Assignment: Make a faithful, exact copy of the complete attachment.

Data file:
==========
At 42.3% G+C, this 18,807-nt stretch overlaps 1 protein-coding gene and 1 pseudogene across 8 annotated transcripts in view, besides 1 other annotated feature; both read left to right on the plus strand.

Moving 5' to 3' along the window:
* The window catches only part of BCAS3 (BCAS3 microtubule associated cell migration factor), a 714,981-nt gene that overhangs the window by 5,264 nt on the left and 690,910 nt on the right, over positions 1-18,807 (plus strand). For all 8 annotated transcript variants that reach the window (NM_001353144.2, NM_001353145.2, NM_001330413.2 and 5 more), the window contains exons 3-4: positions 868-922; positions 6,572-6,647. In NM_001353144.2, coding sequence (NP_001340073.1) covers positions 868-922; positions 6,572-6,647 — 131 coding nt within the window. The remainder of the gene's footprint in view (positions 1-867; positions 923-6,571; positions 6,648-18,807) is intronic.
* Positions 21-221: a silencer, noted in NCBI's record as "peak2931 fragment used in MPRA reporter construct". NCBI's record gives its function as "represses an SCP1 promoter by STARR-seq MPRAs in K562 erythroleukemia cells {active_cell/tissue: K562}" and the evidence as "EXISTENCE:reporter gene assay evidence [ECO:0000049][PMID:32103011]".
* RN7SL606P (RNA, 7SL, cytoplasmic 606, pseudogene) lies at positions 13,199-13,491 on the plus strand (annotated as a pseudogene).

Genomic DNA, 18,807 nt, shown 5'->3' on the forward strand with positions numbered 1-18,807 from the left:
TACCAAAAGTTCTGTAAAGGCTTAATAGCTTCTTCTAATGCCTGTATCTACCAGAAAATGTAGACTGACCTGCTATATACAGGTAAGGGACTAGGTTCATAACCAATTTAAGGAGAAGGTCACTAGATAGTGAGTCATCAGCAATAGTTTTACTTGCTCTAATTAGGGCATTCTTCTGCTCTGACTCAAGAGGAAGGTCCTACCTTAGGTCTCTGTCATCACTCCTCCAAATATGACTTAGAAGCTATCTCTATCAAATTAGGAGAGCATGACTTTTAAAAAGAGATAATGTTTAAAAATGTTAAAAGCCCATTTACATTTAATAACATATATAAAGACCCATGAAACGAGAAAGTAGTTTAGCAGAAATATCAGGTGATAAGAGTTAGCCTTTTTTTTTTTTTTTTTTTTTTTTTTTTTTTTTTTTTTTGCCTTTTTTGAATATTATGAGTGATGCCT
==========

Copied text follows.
At 42.3% G+C, this 18,807-nt stretch overlaps 1 protein-coding gene and 1 pseudogene across 8 annotated transcripts in view, besides 1 other annotated feature; both read left to right on the plus strand.

Moving 5' to 3' along the window:
* The window catches only part of BCAS3 (BCAS3 microtubule associated cell migration factor), a 714,981-nt gene that overhangs the window by 5,264 nt on the left and 690,910 nt on the right, over positions 1-18,807 (plus strand). For all 8 annotated transcript variants that reach the window (NM_001353144.2, NM_001353145.2, NM_001330413.2 and 5 more), the window contains exons 3-4: positions 868-922; positions 6,572-6,647. In NM_001353144.2, coding sequence (NP_001340073.1) covers positions 868-922; positions 6,572-6,647 — 131 coding nt within the window. The remainder of the gene's footprint in view (positions 1-867; positions 923-6,571; positions 6,648-18,807) is intronic.
* Positions 21-221: a silencer, noted in NCBI's record as "peak2931 fragment used in MPRA reporter construct". NCBI's record gives its function as "represses an SCP1 promoter by STARR-seq MPRAs in K562 erythroleukemia cells {active_cell/tissue: K562}" and the evidence as "EXISTENCE:reporter gene assay evidence [ECO:0000049][PMID:32103011]".
* RN7SL606P (RNA, 7SL, cytoplasmic 606, pseudogene) lies at positions 13,199-13,491 on the plus strand (annotated as a pseudogene).

Genomic DNA, 18,807 nt, shown 5'->3' on the forward strand with positions numbered 1-18,807 from the left:
TACCAAAAGTTCTGTAAAGGCTTAATAGCTTCTTCTAATGCCTGTATCTACCAGAAAATGTAGACTGACCTGCTATATACAGGTAAGGGACTAGGTTCATAACCAATTTAAGGAGAAGGTCACTAGATAGTGAGTCATCAGCAATAGTTTTACTTGCTCTAATTAGGGCATTCTTCTGCTCTGACTCAAGAGGAAGGTCCTACCTTAGGTCTCTGTCATCACTCCTCCAAATATGACTTAGAAGCTATCTCTATCAAATTAGGAGAGCATGACTTTTAAAAAGAGATAATGTTTAAAAATGTTAAAAGCCCATTTACATTTAATAACATATATAAAGACCCATGAAACGAGAAAGTAGTTTAGCAGAAATATCAGGTGATAAGAGTTAGCCTTTTTTTTTTTTTTTTTTTTTTTTTTTTTTTTTTTTTTTGCCTTTTTTGAATATTATGAGTGATGCCT